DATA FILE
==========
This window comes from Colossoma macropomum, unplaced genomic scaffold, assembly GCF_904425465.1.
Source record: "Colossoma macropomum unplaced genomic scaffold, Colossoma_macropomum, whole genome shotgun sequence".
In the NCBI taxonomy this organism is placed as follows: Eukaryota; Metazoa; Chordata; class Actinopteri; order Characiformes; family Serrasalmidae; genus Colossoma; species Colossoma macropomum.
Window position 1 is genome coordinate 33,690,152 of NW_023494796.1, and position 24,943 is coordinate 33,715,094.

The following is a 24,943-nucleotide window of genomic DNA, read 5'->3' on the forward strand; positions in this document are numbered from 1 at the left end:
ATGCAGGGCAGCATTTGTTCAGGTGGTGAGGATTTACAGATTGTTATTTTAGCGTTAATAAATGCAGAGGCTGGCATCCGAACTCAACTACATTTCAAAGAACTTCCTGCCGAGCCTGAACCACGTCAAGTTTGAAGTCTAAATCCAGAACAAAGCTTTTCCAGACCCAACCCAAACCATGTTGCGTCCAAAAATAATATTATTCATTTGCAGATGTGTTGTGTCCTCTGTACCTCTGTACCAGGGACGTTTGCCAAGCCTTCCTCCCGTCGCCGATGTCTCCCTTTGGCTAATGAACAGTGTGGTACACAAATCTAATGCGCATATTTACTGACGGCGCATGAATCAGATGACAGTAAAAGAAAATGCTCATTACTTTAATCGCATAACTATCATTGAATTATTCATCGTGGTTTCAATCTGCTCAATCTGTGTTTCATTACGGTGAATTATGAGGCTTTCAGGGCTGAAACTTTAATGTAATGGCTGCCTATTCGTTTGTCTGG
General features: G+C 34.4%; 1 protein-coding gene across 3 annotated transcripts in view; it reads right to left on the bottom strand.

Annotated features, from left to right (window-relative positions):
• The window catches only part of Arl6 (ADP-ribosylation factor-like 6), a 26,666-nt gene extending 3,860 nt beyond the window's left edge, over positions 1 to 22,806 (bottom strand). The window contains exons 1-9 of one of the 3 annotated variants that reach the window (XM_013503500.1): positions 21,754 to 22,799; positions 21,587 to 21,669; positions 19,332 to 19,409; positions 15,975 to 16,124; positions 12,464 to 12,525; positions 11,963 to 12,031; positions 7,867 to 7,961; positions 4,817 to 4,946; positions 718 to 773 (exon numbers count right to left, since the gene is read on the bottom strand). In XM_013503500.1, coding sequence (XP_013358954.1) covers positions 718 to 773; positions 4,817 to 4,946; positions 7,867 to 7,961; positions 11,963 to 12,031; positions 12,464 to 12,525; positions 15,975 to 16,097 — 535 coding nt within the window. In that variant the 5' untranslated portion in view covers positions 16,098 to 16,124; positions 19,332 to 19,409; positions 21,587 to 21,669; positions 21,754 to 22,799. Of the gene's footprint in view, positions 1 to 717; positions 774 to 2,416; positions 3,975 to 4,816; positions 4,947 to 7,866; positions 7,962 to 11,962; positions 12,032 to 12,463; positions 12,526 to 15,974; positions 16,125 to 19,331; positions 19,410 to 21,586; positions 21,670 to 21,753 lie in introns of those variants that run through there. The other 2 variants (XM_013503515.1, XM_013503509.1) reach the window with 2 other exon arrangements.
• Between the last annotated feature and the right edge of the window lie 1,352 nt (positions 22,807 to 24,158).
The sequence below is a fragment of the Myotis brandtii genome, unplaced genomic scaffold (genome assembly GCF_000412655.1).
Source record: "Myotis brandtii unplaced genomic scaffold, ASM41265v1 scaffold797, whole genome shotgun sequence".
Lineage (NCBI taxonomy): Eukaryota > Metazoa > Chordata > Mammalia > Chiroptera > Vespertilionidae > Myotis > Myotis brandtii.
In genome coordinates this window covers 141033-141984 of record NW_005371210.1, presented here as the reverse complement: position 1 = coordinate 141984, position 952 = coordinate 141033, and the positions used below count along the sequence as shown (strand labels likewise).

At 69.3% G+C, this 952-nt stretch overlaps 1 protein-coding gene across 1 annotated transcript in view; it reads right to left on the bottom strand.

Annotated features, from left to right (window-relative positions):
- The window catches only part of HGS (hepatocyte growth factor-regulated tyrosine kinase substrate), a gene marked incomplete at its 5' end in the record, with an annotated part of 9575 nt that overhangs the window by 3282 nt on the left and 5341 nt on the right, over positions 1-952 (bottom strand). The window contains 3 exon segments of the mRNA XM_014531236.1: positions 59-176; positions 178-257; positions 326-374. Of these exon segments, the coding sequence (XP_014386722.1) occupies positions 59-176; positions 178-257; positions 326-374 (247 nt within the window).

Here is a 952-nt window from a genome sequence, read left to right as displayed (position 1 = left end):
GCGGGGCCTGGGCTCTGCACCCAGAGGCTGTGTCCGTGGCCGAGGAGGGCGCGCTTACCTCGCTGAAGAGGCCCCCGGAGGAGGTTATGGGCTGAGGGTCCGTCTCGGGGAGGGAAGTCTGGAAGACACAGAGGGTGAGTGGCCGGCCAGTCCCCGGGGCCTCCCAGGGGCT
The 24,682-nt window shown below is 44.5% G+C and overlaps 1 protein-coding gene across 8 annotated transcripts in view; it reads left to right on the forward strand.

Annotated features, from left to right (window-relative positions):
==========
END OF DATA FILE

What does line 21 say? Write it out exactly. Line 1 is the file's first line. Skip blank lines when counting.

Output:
Annotated features, from left to right (window-relative positions):